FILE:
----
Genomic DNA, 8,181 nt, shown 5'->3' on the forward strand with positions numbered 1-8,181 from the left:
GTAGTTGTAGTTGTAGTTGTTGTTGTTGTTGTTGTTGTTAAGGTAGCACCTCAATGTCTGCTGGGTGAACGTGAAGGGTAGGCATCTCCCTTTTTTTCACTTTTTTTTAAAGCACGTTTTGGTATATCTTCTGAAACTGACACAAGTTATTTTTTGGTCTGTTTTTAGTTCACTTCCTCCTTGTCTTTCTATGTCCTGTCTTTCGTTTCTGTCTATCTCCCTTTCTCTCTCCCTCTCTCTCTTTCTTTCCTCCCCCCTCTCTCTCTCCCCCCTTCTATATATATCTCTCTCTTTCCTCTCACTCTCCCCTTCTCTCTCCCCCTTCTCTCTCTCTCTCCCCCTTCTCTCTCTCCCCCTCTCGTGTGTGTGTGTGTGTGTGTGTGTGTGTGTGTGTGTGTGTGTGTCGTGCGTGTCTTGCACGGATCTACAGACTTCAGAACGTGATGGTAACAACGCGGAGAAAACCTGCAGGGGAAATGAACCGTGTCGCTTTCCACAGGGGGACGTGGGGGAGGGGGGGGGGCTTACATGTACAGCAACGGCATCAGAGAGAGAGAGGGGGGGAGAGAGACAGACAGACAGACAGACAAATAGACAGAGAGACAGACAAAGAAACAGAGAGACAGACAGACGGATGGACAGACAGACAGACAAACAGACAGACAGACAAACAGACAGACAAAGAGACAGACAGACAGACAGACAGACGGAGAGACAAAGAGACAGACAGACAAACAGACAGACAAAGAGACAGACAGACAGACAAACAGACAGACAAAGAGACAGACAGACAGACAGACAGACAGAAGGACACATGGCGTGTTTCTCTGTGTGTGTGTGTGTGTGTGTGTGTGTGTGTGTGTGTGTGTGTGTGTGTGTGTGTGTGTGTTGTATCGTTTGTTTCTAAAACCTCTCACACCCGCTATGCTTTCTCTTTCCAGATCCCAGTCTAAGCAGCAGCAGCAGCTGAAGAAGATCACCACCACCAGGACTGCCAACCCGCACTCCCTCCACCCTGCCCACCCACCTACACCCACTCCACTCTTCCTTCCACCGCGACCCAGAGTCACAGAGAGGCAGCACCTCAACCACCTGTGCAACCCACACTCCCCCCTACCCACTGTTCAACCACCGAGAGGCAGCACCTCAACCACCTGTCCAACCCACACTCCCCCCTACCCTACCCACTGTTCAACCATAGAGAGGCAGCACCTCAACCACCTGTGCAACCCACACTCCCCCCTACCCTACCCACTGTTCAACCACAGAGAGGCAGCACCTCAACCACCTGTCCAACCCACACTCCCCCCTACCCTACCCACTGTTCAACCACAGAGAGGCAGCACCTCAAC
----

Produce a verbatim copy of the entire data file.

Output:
Genomic DNA, 8,181 nt, shown 5'->3' on the forward strand with positions numbered 1-8,181 from the left:
GTAGTTGTAGTTGTAGTTGTTGTTGTTGTTGTTGTTGTTAAGGTAGCACCTCAATGTCTGCTGGGTGAACGTGAAGGGTAGGCATCTCCCTTTTTTTCACTTTTTTTTAAAGCACGTTTTGGTATATCTTCTGAAACTGACACAAGTTATTTTTTGGTCTGTTTTTAGTTCACTTCCTCCTTGTCTTTCTATGTCCTGTCTTTCGTTTCTGTCTATCTCCCTTTCTCTCTCCCTCTCTCTCTTTCTTTCCTCCCCCCTCTCTCTCTCCCCCCTTCTATATATATCTCTCTCTTTCCTCTCACTCTCCCCTTCTCTCTCCCCCTTCTCTCTCTCTCTCCCCCTTCTCTCTCTCCCCCTCTCGTGTGTGTGTGTGTGTGTGTGTGTGTGTGTGTGTGTGTGTGTGTCGTGCGTGTCTTGCACGGATCTACAGACTTCAGAACGTGATGGTAACAACGCGGAGAAAACCTGCAGGGGAAATGAACCGTGTCGCTTTCCACAGGGGGACGTGGGGGAGGGGGGGGGGCTTACATGTACAGCAACGGCATCAGAGAGAGAGAGGGGGGGAGAGAGACAGACAGACAGACAGACAAATAGACAGAGAGACAGACAAAGAAACAGAGAGACAGACAGACGGATGGACAGACAGACAGACAAACAGACAGACAGACAAACAGACAGACAAAGAGACAGACAGACAGACAGACAGACGGAGAGACAAAGAGACAGACAGACAAACAGACAGACAAAGAGACAGACAGACAGACAAACAGACAGACAAAGAGACAGACAGACAGACAGACAGACAGAAGGACACATGGCGTGTTTCTCTGTGTGTGTGTGTGTGTGTGTGTGTGTGTGTGTGTGTGTGTGTGTGTGTGTGTGTGTGTGTTGTATCGTTTGTTTCTAAAACCTCTCACACCCGCTATGCTTTCTCTTTCCAGATCCCAGTCTAAGCAGCAGCAGCAGCTGAAGAAGATCACCACCACCAGGACTGCCAACCCGCACTCCCTCCACCCTGCCCACCCACCTACACCCACTCCACTCTTCCTTCCACCGCGACCCAGAGTCACAGAGAGGCAGCACCTCAACCACCTGTGCAACCCACACTCCCCCCTACCCACTGTTCAACCACCGAGAGGCAGCACCTCAACCACCTGTCCAACCCACACTCCCCCCTACCCTACCCACTGTTCAACCATAGAGAGGCAGCACCTCAACCACCTGTGCAACCCACACTCCCCCCTACCCTACCCACTGTTCAACCACAGAGAGGCAGCACCTCAACCACCTGTCCAACCCACACTCCCCCCTACCCTACCCACTGTTCAACCACAGAGAGGCAGCACCTCAAC